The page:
H.E. Mr. Mario Monti
President of the Council of Ministers
Piazza Colonna, 370
Dear Prime Minister:
We write to express Human Rights Watch’s deep concern regarding your December 17 statement made during a meeting with Palestinian leader Mahmoud Abbas, in which you call on the Palestinian Authority not to use Palestine's new non-member observer-state status at the United Nations to pursue the jurisdiction of the International Criminal Court (ICC).
We were equally dismayed by Ambassador Cesare Maria Ragaglini'searlier November 29 statement explaining Italy's vote on Palestine's UN status, which also called on the Palestinian leadership to refrain from seeking access to the ICC.
These remarks contradict Italy's stated commitment to accountability for serious international crimes. Moreover, to the extent that they were intended to discourage the Palestinians from seeking to ratify the Rome Statute, they are inconsistent with the Council of the European Union’s Decision on the ICC, which, as you know, places an emphasis on the widest possible ratification and acceptance of the court's treaty. Your government recently reiterated this commitment to universality at the ICC Assembly of States Parties meeting held in The Hague in November.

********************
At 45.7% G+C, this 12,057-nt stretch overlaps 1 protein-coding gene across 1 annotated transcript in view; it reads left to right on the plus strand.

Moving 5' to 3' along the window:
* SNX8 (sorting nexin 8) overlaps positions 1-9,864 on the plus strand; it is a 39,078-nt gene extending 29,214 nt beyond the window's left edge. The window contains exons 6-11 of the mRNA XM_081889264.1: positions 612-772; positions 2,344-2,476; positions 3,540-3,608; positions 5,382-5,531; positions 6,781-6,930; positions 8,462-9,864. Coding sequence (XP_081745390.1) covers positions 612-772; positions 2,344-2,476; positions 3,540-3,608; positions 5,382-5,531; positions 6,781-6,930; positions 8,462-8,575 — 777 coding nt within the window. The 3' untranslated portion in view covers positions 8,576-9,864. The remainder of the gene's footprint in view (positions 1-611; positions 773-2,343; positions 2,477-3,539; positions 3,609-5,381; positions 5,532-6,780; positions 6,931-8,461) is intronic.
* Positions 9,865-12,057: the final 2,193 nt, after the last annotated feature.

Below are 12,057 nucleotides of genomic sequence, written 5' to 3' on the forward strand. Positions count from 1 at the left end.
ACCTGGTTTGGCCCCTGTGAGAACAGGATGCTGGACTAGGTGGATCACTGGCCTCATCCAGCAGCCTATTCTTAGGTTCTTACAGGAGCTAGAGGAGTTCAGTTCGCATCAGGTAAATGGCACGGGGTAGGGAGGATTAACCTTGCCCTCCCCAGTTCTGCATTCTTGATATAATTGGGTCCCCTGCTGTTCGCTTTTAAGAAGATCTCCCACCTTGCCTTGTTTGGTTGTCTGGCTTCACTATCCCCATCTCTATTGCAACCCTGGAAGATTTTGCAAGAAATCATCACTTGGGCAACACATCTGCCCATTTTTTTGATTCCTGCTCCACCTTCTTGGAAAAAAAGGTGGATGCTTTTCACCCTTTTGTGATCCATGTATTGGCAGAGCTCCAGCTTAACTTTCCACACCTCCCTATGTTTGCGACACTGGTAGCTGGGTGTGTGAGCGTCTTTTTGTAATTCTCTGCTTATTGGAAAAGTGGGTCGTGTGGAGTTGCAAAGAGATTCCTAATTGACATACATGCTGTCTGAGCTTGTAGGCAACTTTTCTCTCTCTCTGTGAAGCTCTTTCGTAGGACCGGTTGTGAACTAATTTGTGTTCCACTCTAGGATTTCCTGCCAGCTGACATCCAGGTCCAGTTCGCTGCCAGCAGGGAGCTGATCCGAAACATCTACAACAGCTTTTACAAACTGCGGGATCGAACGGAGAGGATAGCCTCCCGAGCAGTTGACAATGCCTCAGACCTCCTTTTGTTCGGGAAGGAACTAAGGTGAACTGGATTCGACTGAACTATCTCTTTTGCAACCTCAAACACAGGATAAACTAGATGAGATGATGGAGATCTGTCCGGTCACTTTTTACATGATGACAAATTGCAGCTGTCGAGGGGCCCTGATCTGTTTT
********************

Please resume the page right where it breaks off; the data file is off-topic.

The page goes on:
Italy undermines its own credibility on justice issues elsewhere when it discourages the ratification of any international humanitarian law or international criminal treaty. In this case, pressing the Palestinians to forgo international justice options that may be available to them is wrong in principle and will do nothing to advance human rights protections for either Palestinians or Israelis. Indeed, Palestinian accession to the Rome Statute could reduce the accountability gap for grave abuses on all sides.
Italy's stance on this issue also reinforces both the perception and reality of existing double standards in international justice in which states such as Italy seek international justice selectively. These double standards not only block access to justice, but have also been manipulated by unprincipled critics of the ICC to undermine the court’s legitimacy. Every effort is therefore needed by ICC states parties such as Italy to squarely confront rather than perpetuate these double standards.
Finally, some have sought to justify opposition to the Palestinians’ pursuit of ICC jurisdiction by claiming that it would obstruct a return to negotiations. If anything, the opposite is true: the ICC’s involvement could help to deter the war crimes on both sides that today fuel animosity and make return to peace negotiations more difficult. Moreover, the Israeli-Palestinian conflict has gone on for many decades without much progress toward peace. Justice is an important end in its own right, preserving the rights of victims and affected communities regardless of the uncertain prospects for peace.
Human Rights Watch opposes any effort to prevent the Palestinians from pursuing justice options that are available to them. Going forward, we urge your government to refrain from any further pressure on the Palestinians to forgo access to the ICC, and to instead support universal acceptance of the court's jurisdiction and work.
Cc: H.E. Mr. Giuliomaria Terzi di Sant'Agata, Foreign Affairs Minister
Ambassador Cesare Maria Ragaglini, Permanent Representative of Italy to the United Nations